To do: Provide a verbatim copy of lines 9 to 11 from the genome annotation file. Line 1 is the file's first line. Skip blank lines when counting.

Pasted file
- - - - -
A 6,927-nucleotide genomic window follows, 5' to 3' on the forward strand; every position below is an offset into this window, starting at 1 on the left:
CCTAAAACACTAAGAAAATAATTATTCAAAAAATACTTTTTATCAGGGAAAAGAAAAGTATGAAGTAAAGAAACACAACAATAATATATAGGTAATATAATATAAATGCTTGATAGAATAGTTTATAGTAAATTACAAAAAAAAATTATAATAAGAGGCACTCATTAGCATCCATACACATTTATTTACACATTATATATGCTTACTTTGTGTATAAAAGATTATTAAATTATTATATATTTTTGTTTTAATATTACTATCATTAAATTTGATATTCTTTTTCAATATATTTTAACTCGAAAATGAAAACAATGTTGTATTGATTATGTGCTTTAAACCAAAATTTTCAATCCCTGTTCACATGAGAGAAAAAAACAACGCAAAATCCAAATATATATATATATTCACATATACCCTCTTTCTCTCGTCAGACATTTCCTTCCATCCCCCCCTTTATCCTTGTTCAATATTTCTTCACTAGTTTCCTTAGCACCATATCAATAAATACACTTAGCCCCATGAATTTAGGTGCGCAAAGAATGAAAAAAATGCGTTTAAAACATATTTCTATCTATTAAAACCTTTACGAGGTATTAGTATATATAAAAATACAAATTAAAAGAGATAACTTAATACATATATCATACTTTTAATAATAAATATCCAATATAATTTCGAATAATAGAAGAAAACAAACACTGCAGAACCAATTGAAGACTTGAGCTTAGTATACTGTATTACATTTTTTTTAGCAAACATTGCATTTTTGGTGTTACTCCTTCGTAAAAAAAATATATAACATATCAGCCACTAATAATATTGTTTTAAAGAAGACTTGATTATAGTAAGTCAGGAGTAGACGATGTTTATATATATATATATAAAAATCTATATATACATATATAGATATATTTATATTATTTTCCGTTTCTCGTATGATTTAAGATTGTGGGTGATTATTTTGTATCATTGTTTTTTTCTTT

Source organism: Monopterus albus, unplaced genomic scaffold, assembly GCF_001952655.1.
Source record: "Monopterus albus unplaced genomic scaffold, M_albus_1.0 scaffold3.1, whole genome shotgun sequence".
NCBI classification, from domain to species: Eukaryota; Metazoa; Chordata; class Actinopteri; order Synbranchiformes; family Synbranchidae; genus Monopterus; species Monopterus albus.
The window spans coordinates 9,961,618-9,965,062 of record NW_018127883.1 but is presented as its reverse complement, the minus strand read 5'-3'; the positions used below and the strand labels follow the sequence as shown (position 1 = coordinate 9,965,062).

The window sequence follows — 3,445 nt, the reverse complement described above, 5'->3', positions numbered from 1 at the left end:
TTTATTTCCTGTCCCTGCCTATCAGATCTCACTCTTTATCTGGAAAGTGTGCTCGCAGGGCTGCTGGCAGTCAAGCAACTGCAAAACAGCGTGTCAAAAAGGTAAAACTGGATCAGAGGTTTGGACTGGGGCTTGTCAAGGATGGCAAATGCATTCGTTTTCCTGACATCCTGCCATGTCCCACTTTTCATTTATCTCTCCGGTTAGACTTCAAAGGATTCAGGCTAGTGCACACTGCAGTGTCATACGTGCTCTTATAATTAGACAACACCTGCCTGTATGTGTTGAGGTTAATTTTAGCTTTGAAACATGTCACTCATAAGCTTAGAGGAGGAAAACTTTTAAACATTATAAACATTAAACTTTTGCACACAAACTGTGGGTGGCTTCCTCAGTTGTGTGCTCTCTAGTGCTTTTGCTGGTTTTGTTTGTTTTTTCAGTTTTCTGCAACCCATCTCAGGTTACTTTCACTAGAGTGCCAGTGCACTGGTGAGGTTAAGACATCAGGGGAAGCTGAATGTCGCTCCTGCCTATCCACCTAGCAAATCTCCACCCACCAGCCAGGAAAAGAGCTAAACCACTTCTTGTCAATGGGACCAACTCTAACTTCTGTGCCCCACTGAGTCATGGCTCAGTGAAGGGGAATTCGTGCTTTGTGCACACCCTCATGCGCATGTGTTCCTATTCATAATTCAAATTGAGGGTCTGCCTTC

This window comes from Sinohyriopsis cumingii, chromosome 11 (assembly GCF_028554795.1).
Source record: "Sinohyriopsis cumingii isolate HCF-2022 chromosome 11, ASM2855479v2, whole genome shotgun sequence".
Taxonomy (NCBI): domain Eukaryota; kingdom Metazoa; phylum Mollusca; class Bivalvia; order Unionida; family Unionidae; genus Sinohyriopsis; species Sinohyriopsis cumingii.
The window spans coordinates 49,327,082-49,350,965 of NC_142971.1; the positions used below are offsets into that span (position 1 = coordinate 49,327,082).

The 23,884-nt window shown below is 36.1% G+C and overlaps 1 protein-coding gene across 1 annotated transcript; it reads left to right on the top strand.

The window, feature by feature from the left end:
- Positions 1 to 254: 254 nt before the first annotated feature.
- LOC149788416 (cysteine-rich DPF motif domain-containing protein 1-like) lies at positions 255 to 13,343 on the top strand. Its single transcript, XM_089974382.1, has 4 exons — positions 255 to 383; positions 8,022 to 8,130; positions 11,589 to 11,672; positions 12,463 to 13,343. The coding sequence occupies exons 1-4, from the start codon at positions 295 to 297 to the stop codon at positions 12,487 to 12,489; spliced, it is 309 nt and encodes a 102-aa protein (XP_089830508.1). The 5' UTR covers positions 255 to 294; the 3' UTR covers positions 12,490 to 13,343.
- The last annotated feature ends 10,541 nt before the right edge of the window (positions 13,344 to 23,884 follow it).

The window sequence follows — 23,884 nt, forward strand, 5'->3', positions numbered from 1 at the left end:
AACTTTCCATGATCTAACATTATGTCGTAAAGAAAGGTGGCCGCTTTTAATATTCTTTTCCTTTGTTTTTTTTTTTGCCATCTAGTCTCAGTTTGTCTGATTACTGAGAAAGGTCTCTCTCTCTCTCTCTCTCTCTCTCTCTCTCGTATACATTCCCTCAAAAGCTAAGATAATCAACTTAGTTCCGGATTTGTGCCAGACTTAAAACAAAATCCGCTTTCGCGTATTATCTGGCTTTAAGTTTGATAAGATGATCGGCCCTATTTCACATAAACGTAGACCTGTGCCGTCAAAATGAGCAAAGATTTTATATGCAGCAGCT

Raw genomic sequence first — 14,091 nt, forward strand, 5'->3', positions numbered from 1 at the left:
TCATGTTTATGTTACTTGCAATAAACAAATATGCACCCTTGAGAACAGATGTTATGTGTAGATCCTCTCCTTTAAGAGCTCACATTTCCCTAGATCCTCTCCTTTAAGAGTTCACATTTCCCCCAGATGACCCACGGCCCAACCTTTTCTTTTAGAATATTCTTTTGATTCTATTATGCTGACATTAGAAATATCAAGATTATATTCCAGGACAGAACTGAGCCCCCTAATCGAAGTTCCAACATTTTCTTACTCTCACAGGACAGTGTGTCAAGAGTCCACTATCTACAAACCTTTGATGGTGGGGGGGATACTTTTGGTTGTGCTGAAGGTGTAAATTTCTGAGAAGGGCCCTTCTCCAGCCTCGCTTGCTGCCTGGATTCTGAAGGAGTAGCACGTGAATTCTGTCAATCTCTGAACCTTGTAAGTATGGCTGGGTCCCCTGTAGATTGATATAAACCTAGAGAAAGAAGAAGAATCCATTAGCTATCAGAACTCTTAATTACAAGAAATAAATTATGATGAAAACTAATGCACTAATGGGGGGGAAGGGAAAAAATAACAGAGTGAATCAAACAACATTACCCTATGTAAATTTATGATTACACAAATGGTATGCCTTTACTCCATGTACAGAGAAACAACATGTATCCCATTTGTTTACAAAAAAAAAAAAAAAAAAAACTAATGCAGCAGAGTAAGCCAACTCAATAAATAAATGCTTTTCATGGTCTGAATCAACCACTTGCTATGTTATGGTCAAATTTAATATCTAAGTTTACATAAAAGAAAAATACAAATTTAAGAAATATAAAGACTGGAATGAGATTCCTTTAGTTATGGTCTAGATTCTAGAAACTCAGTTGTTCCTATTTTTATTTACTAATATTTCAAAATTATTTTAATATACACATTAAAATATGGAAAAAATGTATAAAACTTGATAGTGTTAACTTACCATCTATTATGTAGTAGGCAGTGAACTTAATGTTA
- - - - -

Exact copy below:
This window comes from Sinohyriopsis cumingii, chromosome 11 (assembly GCF_028554795.1).
Source record: "Sinohyriopsis cumingii isolate HCF-2022 chromosome 11, ASM2855479v2, whole genome shotgun sequence".
Taxonomy (NCBI): domain Eukaryota; kingdom Metazoa; phylum Mollusca; class Bivalvia; order Unionida; family Unionidae; genus Sinohyriopsis; species Sinohyriopsis cumingii.